Can You Really Buy a Wealth Generating Plan?

New businesses are built, not bought.

Can You Really Buy a Wealth Generating Plan?
Photo by Alexander Mils / Unsplash

Making money is something everyone wants to do but unfortunately, it's not as easy as it sounds. Just ask anybody who has ever shelled out good money to buy some plan, program or franchise that is just bound to make them scads of loot in their spare time.

One of the latest examples is a Utah-based real estate investment training company that will pay $15 million and be banned from selling money-making opportunities under a court order they have agreed to. In addition, two of the primary real estate celebrities who endorsed the training have agreed to orders that require them to pay $1.7 million.

According to the complaint filed by the Federal Trade Commission and the state of  Utah against Response Marketing Group, LLC and its principals, the group known as Response Marketing used false promises to sell consumers a series of expensive real estate investment training programs.

"Celebrities" named

The complaint also named two real estate celebrities as defendants – Scott Yancey, who was the star of the home-flipping show Flipping Vegas on A&E, and Dean R. Graziosi, the author of Millionaire Success Habits.

Yancey and Graziosi promoted the training programs and were involved in efforts to bury online customer complaints that said Response Marketing failed to deliver on its promises or was a scam.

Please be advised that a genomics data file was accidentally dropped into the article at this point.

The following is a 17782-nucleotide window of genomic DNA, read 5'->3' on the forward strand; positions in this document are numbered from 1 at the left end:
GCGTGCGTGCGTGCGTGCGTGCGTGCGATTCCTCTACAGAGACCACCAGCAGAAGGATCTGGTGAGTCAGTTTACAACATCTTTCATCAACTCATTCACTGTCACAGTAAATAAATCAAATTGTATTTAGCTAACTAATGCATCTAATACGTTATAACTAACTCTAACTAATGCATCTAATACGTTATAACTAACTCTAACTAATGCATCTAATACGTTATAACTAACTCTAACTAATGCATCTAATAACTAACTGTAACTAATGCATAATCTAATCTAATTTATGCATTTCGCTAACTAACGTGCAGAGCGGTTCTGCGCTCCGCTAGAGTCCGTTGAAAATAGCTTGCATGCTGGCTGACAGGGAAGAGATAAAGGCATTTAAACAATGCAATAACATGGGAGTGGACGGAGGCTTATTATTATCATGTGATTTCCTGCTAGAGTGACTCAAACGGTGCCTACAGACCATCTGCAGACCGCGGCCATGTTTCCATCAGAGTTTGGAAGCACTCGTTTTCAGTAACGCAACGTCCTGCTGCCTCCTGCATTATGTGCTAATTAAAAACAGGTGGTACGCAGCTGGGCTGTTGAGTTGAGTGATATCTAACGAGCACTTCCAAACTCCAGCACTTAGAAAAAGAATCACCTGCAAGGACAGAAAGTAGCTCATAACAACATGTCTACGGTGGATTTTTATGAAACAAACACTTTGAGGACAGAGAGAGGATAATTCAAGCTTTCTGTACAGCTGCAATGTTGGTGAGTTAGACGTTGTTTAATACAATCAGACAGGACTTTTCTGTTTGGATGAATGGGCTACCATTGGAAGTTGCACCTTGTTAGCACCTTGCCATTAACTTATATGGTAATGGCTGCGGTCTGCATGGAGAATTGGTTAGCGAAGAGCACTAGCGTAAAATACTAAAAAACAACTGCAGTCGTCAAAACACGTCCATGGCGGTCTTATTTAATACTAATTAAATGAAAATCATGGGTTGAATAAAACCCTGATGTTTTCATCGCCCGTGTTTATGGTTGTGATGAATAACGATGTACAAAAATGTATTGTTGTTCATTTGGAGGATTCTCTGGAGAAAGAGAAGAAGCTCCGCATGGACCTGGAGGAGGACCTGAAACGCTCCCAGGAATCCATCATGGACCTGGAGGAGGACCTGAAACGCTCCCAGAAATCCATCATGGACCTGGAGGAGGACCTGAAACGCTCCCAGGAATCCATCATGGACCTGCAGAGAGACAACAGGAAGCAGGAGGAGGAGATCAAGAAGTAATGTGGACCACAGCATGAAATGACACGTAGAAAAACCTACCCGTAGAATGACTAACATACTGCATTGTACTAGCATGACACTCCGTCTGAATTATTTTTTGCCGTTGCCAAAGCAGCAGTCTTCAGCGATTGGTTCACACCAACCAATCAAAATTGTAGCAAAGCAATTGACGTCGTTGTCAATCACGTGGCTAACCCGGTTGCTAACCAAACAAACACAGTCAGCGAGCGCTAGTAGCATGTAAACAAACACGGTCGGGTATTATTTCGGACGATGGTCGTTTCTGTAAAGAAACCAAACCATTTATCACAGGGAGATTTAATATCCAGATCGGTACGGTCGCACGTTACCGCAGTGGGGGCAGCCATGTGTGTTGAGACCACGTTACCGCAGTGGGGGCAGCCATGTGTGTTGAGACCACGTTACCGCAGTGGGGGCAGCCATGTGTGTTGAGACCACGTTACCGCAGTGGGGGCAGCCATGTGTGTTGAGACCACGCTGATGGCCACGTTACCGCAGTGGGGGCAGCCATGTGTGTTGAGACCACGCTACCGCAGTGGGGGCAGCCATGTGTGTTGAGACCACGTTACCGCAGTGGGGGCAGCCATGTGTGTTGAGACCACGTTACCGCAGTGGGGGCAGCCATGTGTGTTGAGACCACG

“Today’s order against Response Marketing and its owners permanently bans them from the wealth creation business and returns $15 million to consumers, on top of the $1.7 million already secured through this litigation,” said Samuel Levine, Director of the FTC’s Bureau of Consumer Protection. "We will continue cracking down on deceptive moneymaking opportunities and unlawful endorsement practices.”

Infomercials, social media

Response Marketing attracted consumers to free events around the country through infomercials and social media advertisements in which real estate celebrities promised to share their investing techniques.

At these events, Response Marketing enticed consumers to purchase three-day workshops for around $1,000 by falsely representing that it would provide consumers with access to special tools that would enable them to become successful real estate investors. At the three-day workshops, Response Marketing deceptively pitched additional training programs that cost tens of thousands of dollars, according to the complaint.

Response Marketing then upsold consumers by pitching a purported coaching program through telemarketing that could cost as much as an additional $30,000. The program was marketed as exclusive “Inner Circle” training that supposedly had limited spots and would allow consumers to work one-on-one with a purported real estate expert.

The complaint alleged that the vast majority of consumers who purchased Response Marketing’s products and services did not become successful real estate investors and did not even recoup the money they spent on Response Marketing’s training programs.

Response Marketing sold its training programs under a variety of names, including Affluence Edu, Cash Flow Edu, Flip for Life, OnWealth, Renovate to Rent, and Visionary Events.

The company’s predecessor began selling real estate investment training packages in the early 2010s. In December 2019, Response Marketing agreed to stop selling these packages following the filing of the initial complaint in this case by the FTC and the Utah DCP.

The settlements with Graziosi and Yancey are the FTC’s first monetary settlements with celebrity endorsers. Under their settlements, Graziosi will pay $1.25 million, and Yancey will pay $450,000.